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The end of The Inbetweeners


They swear they haven’t been changed by the success of The Inbetweeners. Sadly, the evidence against Joe Thomas (Simon) and Simon Bird (Will) is damning.

Firstly, there’s the fact that Bird is partaking in our logistically tricky conference call from glitzy LA. Then there are the deafening screams of a gaggle of girls as Thomas arrives outside a London studio to record a chat show. “I promise I didn’t organise that,” he says, sheepishly, as Bird cackles more than 5,000 miles away.

So life is good for the pair — especially as they’ve got the long-awaited film adaptation of their hit sitcom out this weekend.

There’s a strong tradition of good British sitcoms becoming terrible British films — so are you nervous or excited?

SB: I’m in LA now so I couldn’t give a sh*t. [Laughs]

JT: That part of Simon’s life is over. He’s drawn a line under it.

SB: No, I’d actually say that it’s both nerves and excitement in equal measure.

JT: Although the nerves are quite strong.

SB: No, it’ll be great.

Alan Partridge writer Armando Iannucci has been very critical about the tradition of sending TV characters abroad for their feature film debuts. Are you conscious of that?

SB: I totally understand where Iannucci’s coming from with the Alan Partridge thing, because I think Partridge going on holiday would be totally wrong. But teenagers do go on holiday after their A-levels.

JT: It wasn’t the case where there was money available to make a film so the writers had to contrive some situation for it. This is the thing these four characters would do next. It’s not like they’re suddenly foiling a bomb plot or saving the world. We’re sticking to the realities of teenage life.

Was filming like being on holiday?

JT: I’m ashamed to say that I’ve never really been on a lads’ holiday, so I was really keen to have that experience voyeuristically — while being protected by the crew.

SB: The camera team certainly viewed it as a bit of a holiday. They work so much harder than us so they were really going crazy on their days off. One of them was seen asleep at 4am at the computer in the hotel’s reception, then by 9am he had a broken leg and had to go home. Nobody knows how to join the dots. [Laughs]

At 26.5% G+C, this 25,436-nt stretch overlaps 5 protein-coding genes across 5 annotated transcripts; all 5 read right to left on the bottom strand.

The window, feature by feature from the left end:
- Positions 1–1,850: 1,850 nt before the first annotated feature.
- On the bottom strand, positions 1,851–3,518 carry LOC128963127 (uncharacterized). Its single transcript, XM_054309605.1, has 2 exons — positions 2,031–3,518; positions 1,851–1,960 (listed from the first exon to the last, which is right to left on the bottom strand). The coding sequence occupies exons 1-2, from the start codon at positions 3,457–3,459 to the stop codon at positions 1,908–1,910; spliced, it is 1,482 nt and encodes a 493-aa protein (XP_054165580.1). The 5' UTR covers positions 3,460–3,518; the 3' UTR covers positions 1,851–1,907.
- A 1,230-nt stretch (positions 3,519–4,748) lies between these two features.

There were reports that Simon was delaying the film with his wage demands — did that put a strain on your relationship when you were on set?

JT: I don’t think it really affected us. We just got on with it, which is generally the best thing to do anyway. It’s good that the show has achieved a high profile, although I suppose that created this sense that stories about The Inbetweeners were suddenly seen as newsworthy. It was a bit baffling. But we try to remember the way we went about things in the first series. We never have a sense of entitlement. We just try to carry on working hard and improving.

You were both members of Footlights Dramatic Club at Cambridge, as were the likes of Peter Cook, the Pythons and Hugh Laurie during their university days. Is it all Channel 4 contract meetings and lunches with Stephen Fry?

JT: [Laughs] It’s not, sadly.

SB: It’s like any other student club, really. We had no interaction with the former members. There’s the perception [of a guaranteed career in comedy] going into the first meeting, but it’s quickly dispelled. It’s just a group of 18-year-old kids. I honestly can’t stress enough how similar it is to any other student society.

Finally, do you think you’ll ever be able to escape The Inbetweeners?

JT: As soon as we were making the film, I started to think about life after it and what I might want to move on to afterwards. Having said that, because it’s still in everyone’s consciousness, you can’t really forget it. It won’t be possible to move on from it completely until people aren’t talking about it any more.

SB: We’ll have done our job well if people still love the show in 50 years’ time [laughs]. That sounds ridiculous when I say it out loud.

The Inbetweeners Movie is in cinemas now



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